Illinois appeals judges cut jury price for whistleblower who sought to strengthen Chicago police oversight

An Illinois appeals court on Friday slashed the bulk of a $ 2.75 million award by a Cook County jury to Lorenzo Davis, a falsely fired former city of Chicago investigator for denouncing an agency that regularly let the police off the hook for questionable shootings.

A three-judge appeal panel reduced Davis’s emotional distress award portion from $ 2 million to $ 100,000.

The 26-page order did not touch $ 751,470 awarded to Davis for lost wages and benefits – which the city did not dispute in its appeal – leaving Davis with a total of $ 851,470 .

The $ 2 million “would be completely unprecedented in Illinois” and was “so significant as to shock judicial conscience,” the order says, referring to Davis’ testimony at the 2018 trial in his trial for the dismissal.

“The complainant actually downplayed the severity of his emotional distress, stating that he had sought no medical help for the depression resulting from his dismissal and admitting that the depression was” not severe enough to seek help. “”, says the order, issued by justice Mary K. Rochford with justices Thomas E. Hoffman and Mathias W. Delort in agreement.

In a written statement about the order, a lawyer for Davis said the dismissed investigator “continues to be devalued by the city he has dedicated 37 years to serve.”

Lawyer Torreya L. Hamilton said it was disappointing that the appellate judges showed a “willingness to substitute their judgment for that of the jury.”

She said Davis could appeal Friday’s order to the Illinois Supreme Court and could also opt for a new trial over the damage caused by the emotional distress.

But Hamilton said money had never been Davis’ main concern.

“When jurors ruled in his favor, they refused to believe the lies that city witnesses told at trial,” Hamilton said. “The jury’s rejection of the city’s misconduct is valid. “

Dismissed for refusing to modify the conclusions

Davis was fired in 2015 from the Independent Police Review Authority, an event first reported by WBEZ. He had worked at the agency for seven years both as an investigator and, later, as a supervising investigator.

Before joining IPRA – now known as the Civilian Office of Police Accountability – Davis spent nearly two decades as a teacher in Chicago public schools, then 23 years as a Chicago police officer. , earning a law degree as he rose to the rank of commanding officer. He retired from the DPC in 2004.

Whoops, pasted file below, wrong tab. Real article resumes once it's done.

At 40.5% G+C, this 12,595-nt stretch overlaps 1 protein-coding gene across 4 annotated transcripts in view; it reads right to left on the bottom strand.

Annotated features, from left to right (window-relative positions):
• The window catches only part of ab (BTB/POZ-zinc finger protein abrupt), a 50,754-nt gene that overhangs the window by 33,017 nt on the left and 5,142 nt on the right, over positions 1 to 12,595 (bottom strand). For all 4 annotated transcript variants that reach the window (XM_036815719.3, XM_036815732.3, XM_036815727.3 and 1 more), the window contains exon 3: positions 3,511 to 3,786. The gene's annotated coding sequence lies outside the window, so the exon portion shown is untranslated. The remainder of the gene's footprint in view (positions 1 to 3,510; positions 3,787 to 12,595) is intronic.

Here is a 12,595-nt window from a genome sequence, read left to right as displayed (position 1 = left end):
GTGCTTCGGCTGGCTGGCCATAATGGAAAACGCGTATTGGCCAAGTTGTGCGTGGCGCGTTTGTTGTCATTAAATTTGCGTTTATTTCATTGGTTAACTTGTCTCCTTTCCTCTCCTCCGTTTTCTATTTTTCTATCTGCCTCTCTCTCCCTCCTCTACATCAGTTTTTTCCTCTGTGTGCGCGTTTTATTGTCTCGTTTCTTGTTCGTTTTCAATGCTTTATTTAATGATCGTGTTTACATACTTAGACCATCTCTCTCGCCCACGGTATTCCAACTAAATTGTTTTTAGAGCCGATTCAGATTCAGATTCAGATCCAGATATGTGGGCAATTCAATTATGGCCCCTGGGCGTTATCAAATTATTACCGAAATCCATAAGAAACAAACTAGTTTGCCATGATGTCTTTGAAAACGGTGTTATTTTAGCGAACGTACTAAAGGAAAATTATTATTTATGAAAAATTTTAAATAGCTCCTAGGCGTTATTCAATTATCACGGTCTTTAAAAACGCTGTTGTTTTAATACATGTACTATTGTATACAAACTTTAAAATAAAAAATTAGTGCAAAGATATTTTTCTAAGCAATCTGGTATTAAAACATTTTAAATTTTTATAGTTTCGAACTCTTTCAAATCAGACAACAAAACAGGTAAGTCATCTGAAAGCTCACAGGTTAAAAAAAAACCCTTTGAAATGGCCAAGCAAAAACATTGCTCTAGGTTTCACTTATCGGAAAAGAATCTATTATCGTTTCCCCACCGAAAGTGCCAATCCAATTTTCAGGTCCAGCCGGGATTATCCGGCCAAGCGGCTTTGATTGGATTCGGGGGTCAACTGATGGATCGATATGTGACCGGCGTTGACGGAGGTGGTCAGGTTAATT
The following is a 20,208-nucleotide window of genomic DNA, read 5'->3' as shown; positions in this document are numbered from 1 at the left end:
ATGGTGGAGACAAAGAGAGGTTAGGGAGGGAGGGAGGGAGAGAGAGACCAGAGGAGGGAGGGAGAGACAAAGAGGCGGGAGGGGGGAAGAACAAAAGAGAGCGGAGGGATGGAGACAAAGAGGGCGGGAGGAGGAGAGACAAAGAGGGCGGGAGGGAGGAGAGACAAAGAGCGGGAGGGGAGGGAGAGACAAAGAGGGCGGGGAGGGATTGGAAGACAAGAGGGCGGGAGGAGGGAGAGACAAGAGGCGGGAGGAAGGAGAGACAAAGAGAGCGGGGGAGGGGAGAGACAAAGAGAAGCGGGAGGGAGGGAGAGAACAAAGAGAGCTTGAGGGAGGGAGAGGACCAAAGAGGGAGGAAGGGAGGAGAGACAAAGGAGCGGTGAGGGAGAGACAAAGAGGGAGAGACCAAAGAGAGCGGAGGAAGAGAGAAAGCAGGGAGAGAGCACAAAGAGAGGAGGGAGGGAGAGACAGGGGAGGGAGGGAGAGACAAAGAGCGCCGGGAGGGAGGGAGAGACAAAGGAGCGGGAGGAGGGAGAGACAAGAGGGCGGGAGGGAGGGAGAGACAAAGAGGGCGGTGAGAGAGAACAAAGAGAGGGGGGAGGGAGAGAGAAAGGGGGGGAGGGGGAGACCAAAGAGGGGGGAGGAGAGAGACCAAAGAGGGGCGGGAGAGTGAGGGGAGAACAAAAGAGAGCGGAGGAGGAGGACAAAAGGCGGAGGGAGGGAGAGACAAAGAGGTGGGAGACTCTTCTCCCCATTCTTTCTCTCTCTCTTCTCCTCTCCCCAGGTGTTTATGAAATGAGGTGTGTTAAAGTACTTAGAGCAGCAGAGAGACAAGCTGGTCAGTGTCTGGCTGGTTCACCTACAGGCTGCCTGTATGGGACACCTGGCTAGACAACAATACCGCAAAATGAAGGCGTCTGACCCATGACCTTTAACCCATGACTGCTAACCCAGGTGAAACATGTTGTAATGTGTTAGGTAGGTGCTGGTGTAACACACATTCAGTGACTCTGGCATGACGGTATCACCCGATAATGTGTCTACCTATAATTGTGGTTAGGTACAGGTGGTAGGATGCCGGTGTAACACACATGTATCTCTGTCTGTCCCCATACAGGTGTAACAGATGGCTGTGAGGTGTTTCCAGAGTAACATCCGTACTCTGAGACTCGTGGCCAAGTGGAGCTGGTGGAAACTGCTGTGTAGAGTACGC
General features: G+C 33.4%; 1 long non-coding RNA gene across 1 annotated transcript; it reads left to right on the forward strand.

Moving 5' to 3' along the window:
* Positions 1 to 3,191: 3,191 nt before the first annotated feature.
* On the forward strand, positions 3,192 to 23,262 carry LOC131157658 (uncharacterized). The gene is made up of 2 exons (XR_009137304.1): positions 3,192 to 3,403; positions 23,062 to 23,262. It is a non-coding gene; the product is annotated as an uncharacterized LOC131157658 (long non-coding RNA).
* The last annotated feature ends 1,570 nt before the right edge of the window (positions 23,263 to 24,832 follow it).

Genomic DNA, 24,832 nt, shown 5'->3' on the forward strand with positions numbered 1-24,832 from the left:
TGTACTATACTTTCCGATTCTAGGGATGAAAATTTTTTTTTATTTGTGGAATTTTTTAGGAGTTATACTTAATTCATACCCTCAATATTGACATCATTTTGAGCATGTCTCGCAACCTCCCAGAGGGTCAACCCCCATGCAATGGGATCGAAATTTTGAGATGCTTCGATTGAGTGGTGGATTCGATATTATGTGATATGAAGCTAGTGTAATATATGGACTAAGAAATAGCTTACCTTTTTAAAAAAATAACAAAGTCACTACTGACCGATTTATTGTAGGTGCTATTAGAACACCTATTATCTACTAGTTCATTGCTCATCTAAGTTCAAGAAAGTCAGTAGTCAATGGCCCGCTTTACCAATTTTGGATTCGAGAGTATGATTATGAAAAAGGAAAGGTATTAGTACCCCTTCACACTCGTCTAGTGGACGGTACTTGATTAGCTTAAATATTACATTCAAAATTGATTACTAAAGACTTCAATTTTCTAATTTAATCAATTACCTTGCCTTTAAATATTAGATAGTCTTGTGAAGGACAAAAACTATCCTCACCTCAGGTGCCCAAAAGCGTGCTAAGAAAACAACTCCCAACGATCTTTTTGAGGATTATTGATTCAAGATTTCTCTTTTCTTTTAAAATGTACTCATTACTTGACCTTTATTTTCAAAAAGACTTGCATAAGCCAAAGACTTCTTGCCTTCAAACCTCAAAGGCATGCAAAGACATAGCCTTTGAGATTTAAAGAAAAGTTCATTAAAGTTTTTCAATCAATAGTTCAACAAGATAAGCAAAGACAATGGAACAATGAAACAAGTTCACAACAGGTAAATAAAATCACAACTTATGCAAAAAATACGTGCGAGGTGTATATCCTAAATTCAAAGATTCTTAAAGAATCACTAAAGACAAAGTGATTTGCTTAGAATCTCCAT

“All my life I have helped the citizens of Chicago in every way I can,” Davis told the 2018 trial in his trial. “And I was there, improving policing, and I was fired by someone who made policing worse.”

Davis was referring to Scott Ando, ​​the chief administrator of IPRA who fired him. Ando, ​​a former federal anti-drug officer, was appointed head of the agency by then-mayor Rahm Emanuel in 2013. Ando was kicked out of the agency in disgrace as his credibility plummeted in the process. outcry over a dashcam video showing police officer Jason Van Dyke shooting fatally. teenager Laquan McDonald.

IPRA’s responsibilities included investigating the shootings by the police. Between its inception in 2007 and Davis’ sacking in 2015, the IPRA had never found an officer at fault for an on-duty shooting.

Ando said he himself examined 250 to 300 officer shots and found none unwarranted. When the investigative team Davis oversaw found officers at fault for some of the shootings, Ando ordered them to change their findings and rewrite their analyzes. Davis refused, which led to his dismissal.

City Challenges Jury Prize

Davis’ lawsuit argued his dismissal was retaliation and violated Illinois whistleblower law.

After hearing testimony for six days, the jury deliberated only 55 minutes, returning with the award of $ 2.8 million for Davis. This compensation included $ 800,000 for lost wages and benefits – an amount the trial judge reduced to $ 751,470.

“Lorenzo has succeeded in exposing the corruption plaguing IPRA under Scott Ando,” Hamilton said on Friday.

The city challenged the sentence in the court of appeal. During January 7 oral arguments Before the three-judge panel, Chicago Assistant Corporation associate attorney Justin A. Houppert argued that Davis’s lawyers had stoked “passion and prejudice” against the city by “injecting graphic representations” of shootings by police officers during the trial. “There is simply no evidence to justify an award of this magnitude,” Houppert said.

Hamilton replied that the jury prize was appropriate because the dismissal “destroyed” his career and he had “lost the purpose of his life”.

mitchell chip WBEZ’s West Side studio reports on the police. Follow him on @ ChipMitchell1.

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